The future of work in MENA
“Decent work and economic growth” is the eighth sustainable development goal of the United Nations. But this seemingly simple and reasonable ambition is under threat from a range of disruptive elements.
Partly due to Covid-19, as well as rising trade tensions, the world has been ‘deglobalising’, leading some companies to consider reshoring or nearshoring their supply chains. Meanwhile the rising prevalence of fourth industrial revolution technologies such as artificial intelligence and automation means many routine jobs and tasks can be done by a mix of machines and algorithms and, crucially, fewer employees.
Pre-pandemic, the rapid pace of change and concomitant job losses were already proving to be significant challenges to employers and employees. But Covid-19 massively accelerated many companies’ investments in their digital capabilities, which are only likely to exacerbate these trends.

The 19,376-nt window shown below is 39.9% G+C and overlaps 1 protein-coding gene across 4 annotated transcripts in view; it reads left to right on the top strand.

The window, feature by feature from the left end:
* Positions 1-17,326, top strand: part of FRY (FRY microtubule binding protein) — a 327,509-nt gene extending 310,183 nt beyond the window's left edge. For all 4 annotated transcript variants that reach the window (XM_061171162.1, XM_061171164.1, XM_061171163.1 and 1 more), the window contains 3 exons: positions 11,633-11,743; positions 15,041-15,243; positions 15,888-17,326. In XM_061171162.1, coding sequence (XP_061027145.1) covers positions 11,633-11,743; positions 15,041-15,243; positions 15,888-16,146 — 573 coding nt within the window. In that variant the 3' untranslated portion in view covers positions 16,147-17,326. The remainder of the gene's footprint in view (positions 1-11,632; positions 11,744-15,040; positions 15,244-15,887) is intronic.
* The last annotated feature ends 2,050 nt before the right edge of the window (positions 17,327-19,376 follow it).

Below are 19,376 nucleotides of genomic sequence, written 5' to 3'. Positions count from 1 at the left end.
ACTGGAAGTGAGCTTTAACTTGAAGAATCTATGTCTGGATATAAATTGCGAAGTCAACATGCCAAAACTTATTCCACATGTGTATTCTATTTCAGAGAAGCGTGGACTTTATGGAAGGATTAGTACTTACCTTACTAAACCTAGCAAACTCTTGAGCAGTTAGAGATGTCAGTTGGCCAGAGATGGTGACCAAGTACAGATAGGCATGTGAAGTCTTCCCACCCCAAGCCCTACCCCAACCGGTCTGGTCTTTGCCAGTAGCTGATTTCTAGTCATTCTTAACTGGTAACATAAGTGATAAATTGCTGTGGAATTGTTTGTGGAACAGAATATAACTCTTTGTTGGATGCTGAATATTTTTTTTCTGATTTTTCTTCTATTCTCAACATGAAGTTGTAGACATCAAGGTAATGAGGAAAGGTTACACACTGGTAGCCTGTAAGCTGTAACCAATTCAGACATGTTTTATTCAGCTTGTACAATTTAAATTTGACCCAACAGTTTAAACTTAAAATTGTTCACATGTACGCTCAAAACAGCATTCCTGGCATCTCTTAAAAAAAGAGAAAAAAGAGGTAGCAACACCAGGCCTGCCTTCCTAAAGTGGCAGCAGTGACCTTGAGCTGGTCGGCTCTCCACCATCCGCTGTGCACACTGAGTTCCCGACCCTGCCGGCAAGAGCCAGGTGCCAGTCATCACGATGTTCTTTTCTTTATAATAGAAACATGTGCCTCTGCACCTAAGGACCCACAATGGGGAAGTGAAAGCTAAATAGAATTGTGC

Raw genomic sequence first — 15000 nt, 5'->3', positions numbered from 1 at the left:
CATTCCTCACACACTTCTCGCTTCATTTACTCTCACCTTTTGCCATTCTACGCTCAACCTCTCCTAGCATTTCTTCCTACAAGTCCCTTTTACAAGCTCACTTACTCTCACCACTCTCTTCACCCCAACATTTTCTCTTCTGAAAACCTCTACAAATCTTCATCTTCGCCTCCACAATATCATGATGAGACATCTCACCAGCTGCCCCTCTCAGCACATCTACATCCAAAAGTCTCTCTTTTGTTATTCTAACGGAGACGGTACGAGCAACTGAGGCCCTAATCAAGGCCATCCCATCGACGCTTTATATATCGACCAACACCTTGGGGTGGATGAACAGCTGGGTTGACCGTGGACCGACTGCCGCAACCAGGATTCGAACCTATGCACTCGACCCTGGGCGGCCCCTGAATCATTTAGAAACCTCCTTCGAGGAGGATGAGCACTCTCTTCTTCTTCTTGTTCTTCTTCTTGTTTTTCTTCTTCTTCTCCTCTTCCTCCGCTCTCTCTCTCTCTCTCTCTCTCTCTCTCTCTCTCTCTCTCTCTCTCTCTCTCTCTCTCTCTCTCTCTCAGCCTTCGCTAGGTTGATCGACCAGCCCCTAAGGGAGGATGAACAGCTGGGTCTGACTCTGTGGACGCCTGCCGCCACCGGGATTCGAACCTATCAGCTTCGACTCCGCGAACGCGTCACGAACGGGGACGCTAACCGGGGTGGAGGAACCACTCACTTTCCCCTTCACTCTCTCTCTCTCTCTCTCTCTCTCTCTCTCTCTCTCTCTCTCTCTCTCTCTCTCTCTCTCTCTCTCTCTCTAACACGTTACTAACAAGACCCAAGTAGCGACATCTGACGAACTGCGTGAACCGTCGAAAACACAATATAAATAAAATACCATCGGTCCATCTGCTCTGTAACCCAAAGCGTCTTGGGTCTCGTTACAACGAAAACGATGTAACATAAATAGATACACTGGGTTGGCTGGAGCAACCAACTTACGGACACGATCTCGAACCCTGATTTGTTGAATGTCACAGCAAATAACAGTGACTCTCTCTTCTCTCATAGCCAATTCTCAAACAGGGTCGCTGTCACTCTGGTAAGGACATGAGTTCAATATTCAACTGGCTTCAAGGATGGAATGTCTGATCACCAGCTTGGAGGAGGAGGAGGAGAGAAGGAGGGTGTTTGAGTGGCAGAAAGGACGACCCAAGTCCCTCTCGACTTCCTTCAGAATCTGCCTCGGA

It also caused a complete rethink about how and where people could and should work, with new levels of remote working flexibility forced on businesses and their employees.
Against that backdrop, on 24 May, the Economist Corporate Network in Dubai brought together a roundtable of senior business leaders, representing some of the region’s biggest employers, to explore their views on the future of work.
The following report represents anonymised highlights of that discussion with the aim of sharing the insights that were generously volunteered by the event participants. I would like to thank them all for their participation and thought leadership.